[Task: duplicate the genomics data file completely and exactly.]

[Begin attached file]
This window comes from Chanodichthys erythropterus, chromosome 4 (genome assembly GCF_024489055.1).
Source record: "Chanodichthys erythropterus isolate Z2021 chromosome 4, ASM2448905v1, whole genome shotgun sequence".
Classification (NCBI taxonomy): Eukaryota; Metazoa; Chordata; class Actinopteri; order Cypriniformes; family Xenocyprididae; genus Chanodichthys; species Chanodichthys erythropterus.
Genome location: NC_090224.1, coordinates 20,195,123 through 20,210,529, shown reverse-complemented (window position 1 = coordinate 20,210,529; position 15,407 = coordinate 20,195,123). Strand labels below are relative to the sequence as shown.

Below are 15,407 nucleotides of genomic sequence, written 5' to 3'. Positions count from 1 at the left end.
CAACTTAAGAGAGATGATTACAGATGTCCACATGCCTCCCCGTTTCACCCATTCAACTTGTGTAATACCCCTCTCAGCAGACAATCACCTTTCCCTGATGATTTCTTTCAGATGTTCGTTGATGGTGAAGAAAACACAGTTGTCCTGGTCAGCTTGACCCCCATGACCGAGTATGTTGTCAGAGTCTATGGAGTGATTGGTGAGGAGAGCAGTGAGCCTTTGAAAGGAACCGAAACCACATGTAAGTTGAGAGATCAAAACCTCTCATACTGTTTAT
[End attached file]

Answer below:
This window comes from Chanodichthys erythropterus, chromosome 4 (genome assembly GCF_024489055.1).
Source record: "Chanodichthys erythropterus isolate Z2021 chromosome 4, ASM2448905v1, whole genome shotgun sequence".
Classification (NCBI taxonomy): Eukaryota; Metazoa; Chordata; class Actinopteri; order Cypriniformes; family Xenocyprididae; genus Chanodichthys; species Chanodichthys erythropterus.
Genome location: NC_090224.1, coordinates 20,195,123 through 20,210,529, shown reverse-complemented (window position 1 = coordinate 20,210,529; position 15,407 = coordinate 20,195,123). Strand labels below are relative to the sequence as shown.

Below are 15,407 nucleotides of genomic sequence, written 5' to 3'. Positions count from 1 at the left end.
CAACTTAAGAGAGATGATTACAGATGTCCACATGCCTCCCCGTTTCACCCATTCAACTTGTGTAATACCCCTCTCAGCAGACAATCACCTTTCCCTGATGATTTCTTTCAGATGTTCGTTGATGGTGAAGAAAACACAGTTGTCCTGGTCAGCTTGACCCCCATGACCGAGTATGTTGTCAGAGTCTATGGAGTGATTGGTGAGGAGAGCAGTGAGCCTTTGAAAGGAACCGAAACCACATGTAAGTTGAGAGATCAAAACCTCTCATACTGTTTAT